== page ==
Just as in Cuba, the program largely eradicated yellow fever and dramatically reduced deaths from malaria. Hospitalizations for malaria decreased from 9.6% of employees in 1905 to 1.6% in 1909.

As I said earlier, timing is everything. Without the discoveries made in the decades preceding the United States’ success in Panama, the Americans may well have met the same fate as their French predecessors.

SOURCES:

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The Family Tragedies of Lincoln and Davis

Willie Lincoln (1850-1862) Source: wttv.com

Willie Lincoln (1850-1862) Source: wttv.com

The Lincolns lost their eleven-year-old son, Willie, in February 1862, to typhoid fever. Another son, Eddie, had died of an illness two months shy of his fourth birthday in 1850. The President, in the middle of managing the Union war effort, had little time to grieve. Mrs. Lincoln took Willie’s death particularly hard, later seeking to make contact with him in séances. She often cited Willie’s death as a reason her husband should keep their oldest son, Robert, out of the army. However, despite the Lincolns’ efforts, Robert ultimately served on Grant’s staff in the waning months of the war.

Tad Lincoln also died young at the age of 18 (Source: White House Historical Society)

Tad Lincoln also died young at the age of 18 (Source: White House Historical Society)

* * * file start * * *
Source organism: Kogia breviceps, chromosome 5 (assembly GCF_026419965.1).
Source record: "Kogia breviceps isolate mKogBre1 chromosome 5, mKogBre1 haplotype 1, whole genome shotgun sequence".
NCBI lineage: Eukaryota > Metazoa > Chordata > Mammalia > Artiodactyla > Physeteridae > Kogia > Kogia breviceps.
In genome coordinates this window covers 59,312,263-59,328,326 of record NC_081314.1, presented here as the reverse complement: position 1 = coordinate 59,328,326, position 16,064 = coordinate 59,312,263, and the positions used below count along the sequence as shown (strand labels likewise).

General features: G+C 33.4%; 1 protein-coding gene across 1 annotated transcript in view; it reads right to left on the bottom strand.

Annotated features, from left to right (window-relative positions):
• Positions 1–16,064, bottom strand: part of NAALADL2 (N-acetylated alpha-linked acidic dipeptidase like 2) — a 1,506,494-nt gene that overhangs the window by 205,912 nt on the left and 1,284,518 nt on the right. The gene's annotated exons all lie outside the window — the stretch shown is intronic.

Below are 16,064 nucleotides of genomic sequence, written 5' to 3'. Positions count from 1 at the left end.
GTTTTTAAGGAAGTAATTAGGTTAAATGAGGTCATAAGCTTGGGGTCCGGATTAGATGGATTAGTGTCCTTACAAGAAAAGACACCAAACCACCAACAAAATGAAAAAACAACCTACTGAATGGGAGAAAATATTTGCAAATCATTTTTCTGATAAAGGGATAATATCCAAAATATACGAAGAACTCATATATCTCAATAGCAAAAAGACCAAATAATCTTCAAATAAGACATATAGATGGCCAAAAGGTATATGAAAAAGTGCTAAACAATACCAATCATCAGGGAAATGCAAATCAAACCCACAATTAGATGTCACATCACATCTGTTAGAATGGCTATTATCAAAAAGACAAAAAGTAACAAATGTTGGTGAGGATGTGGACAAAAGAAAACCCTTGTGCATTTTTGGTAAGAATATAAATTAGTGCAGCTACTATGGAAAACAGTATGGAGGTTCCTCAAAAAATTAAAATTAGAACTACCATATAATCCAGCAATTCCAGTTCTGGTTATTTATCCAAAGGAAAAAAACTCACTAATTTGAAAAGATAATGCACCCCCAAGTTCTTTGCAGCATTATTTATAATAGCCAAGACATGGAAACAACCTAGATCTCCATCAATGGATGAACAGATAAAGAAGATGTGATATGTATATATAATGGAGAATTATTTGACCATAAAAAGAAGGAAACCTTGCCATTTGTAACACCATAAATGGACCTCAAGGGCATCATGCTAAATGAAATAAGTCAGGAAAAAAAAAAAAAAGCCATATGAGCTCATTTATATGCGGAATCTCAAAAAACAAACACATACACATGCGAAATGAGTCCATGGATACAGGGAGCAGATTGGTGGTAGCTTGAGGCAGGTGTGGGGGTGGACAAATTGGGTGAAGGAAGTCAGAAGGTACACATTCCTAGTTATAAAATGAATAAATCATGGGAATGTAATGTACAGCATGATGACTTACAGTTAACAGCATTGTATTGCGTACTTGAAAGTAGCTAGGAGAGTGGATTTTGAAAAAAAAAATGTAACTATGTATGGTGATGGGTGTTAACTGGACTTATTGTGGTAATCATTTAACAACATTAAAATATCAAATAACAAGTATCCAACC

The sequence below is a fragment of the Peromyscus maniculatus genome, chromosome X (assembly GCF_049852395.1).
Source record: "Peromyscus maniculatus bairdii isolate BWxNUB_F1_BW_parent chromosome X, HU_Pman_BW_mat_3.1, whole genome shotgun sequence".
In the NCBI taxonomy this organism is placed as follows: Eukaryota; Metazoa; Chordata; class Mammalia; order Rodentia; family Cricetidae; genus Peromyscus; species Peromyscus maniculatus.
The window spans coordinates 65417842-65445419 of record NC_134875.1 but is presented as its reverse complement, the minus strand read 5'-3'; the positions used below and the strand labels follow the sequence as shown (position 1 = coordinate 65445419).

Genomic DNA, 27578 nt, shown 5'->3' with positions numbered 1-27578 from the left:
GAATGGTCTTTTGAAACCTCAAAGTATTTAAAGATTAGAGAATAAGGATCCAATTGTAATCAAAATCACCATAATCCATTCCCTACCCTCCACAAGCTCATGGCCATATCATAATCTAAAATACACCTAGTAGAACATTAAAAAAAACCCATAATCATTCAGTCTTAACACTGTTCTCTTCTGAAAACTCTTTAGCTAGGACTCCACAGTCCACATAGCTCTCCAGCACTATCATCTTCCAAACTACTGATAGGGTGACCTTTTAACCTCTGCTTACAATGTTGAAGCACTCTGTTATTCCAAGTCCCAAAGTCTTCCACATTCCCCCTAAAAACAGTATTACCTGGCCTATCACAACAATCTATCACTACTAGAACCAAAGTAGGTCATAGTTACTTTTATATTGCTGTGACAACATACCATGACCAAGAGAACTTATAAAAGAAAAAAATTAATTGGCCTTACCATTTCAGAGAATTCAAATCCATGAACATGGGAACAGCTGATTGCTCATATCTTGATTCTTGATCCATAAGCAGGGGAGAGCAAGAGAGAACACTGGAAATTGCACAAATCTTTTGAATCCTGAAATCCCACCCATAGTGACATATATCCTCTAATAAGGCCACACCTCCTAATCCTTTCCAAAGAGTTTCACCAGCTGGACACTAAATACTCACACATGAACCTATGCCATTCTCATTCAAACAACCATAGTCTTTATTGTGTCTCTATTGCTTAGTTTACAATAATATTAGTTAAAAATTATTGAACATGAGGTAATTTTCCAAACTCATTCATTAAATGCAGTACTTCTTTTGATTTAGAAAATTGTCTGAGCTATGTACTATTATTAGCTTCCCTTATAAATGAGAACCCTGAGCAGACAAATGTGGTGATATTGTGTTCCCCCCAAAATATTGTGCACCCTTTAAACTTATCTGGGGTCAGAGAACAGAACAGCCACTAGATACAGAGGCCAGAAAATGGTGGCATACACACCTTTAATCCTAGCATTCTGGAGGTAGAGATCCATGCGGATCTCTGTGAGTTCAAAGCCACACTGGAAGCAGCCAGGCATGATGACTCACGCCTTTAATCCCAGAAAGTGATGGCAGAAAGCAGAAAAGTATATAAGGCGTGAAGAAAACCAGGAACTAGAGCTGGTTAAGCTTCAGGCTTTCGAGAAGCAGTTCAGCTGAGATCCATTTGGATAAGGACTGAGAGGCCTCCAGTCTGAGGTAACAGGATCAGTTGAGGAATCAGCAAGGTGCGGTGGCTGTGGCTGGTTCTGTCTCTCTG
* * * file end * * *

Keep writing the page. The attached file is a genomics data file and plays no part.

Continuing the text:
One hundred air miles to the south, the Confederacy’s executive couple suffered a tragedy of their own in April 1864, when their five-year-old son, Joe, fell to his death from a second-floor balcony. Like his northern counterpart, President Davis had to continue managing the Southern war effort while grieving a son’s tragic death. Mrs. Davis had to deal with her grief while in the seventh month of pregnancy.

Both deaths were tragic. Willie’s, however, was not out of the ordinary in the 1860s.

Take a look at the obituaries in your local newspaper. This morning, my local paper lists 26 deaths (actually 27, but one obituary does not list the decedent’s age). Twenty-one of those are people who reached at least seventy years of age. In contrast, children five years old or younger accounted for fully half of all deaths in mid-nineteenth-century urban America. The leading causes of death for children were diarrheal (cholera, dysentery, typhoid) and respiratory (tuberculosis, influenza, bronchitis, and pneumonia). 1

Contaminated drinking water was the leading culprit. Death rates for children did not decline appreciably until cities improved water supplies and sewer systems. By 1925, childhood deaths accounted for 25% of all deaths in Chicago.